A few days afterwards, passing through the court of the palace, the young Princess overtook us on her return from her usual airing. The window of the carriage was drawn up, notwithstanding which, our little darling had no sooner seen us, than, to our great surprise, she assumed the most intelligent smile of recognition; and turning quickly to her nurse, said in a loud and authoritative tone, "Lady." The Princess having been lifted out and carried into the hall, in the arms of the Baroness de Spaedth, her nurse returned to the door, and requested us to walk in "to have the honour of kissing the Princess's hand." We did so accordingly, and the Baroness Spaedth addressing herself to us, said, "The Princess knew you were to be invited to kiss her hand, and she pointed you out to me the moment she saw you." Surely this was a most extraordinary instance of acuteness in so very young an infant.
She held out her pretty, fair, fat little hand to be kissed with the utmost grace and dignity, and on our taking leave some minutes after, said, "Thank you." of her own accord, most plainly and distinctly. She was at this period a most beautiful child, bearing a very strong resemblance to her father, and indeed to the Royal Family generally. Though small and delicately formed, she was very fat, and might be called a remarkably fine child for her age; her eyes were large and blue, her complexion extremely fair, with a rosy colour expressive of high health, and her curled lips continually parted, shewed her four pretty white teeth; she was forward in her speech, very lively, and appeared of a gentle, happy temper; occasionally a sweet and merry smile animated her intelligent countenance. She was dressed in a white cambric pelisse, neatly frilled at the bottom, and a large straw bonnet trimmed with black ribbons. We were informed by her nurse, that she did not yet run alone; indeed she was not entirely short coated until more than a year old, doubtless to prevent her being placed upon her feet too early."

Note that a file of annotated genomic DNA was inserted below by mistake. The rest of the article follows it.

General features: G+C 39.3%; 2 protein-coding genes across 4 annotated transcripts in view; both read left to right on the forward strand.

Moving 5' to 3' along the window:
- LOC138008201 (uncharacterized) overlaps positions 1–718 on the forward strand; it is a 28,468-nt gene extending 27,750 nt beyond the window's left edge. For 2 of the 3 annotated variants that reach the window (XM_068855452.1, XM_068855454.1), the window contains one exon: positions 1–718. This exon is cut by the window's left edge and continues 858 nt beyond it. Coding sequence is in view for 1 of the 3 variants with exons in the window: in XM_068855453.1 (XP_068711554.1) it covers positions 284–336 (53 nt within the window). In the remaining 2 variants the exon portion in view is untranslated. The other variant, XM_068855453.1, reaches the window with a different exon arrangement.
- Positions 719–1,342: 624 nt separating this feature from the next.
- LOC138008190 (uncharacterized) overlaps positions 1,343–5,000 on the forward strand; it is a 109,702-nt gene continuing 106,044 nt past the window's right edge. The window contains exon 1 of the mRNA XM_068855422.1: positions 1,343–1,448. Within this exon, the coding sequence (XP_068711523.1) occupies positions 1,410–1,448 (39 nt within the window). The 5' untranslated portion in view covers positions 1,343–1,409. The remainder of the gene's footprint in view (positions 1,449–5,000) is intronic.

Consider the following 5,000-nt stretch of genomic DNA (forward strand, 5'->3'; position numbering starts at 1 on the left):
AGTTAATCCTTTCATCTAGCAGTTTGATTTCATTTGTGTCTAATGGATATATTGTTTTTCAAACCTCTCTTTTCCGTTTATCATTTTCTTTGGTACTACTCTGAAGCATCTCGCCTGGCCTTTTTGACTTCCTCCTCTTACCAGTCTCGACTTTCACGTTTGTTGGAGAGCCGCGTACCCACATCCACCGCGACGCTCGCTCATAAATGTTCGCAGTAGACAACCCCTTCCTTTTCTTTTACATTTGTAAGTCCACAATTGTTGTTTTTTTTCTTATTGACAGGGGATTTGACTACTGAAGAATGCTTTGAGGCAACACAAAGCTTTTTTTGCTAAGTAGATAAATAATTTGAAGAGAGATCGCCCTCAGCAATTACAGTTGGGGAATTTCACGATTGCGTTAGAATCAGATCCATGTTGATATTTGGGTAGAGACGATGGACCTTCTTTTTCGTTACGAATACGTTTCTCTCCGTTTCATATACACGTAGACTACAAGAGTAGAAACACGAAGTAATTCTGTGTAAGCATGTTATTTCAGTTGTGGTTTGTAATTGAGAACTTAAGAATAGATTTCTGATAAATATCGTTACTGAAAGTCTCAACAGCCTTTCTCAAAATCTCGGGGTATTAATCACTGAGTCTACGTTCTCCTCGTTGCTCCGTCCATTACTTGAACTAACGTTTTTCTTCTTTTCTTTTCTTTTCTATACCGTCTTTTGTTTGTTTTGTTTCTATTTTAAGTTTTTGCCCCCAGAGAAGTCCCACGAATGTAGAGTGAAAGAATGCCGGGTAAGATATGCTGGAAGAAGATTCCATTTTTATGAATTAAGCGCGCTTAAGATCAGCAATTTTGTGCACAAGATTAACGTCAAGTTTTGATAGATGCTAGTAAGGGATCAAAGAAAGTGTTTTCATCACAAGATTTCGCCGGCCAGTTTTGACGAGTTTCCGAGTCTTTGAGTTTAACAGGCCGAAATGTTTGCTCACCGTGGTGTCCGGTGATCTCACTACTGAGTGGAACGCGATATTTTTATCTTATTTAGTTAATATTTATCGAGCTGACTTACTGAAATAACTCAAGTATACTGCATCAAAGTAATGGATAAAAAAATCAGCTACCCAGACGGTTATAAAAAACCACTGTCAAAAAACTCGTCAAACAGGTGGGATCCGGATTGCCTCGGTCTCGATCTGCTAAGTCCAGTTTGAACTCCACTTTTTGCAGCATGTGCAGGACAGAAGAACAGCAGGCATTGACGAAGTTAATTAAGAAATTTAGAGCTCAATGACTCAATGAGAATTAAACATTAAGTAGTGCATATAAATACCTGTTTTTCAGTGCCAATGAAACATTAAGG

With the Public in Kensington Gardens
During these evanescent but interesting years of early childhood, the little Princess was daily to be seen riding or running about in Kensington Gardens, and her intercourse with the visitors there was of a very endearing description.
In addition to her little carriage she had a favourite donkey, presented by the Duke of York, which, gaily caparisoned in blue ribbons, bore his royal mistress daily round the gardens to her great delight; so fond indeed was she of him, and of the exercise he procured her, that it was generally necessary to persuade her that the donkey was tired or hungry to induce her to alight.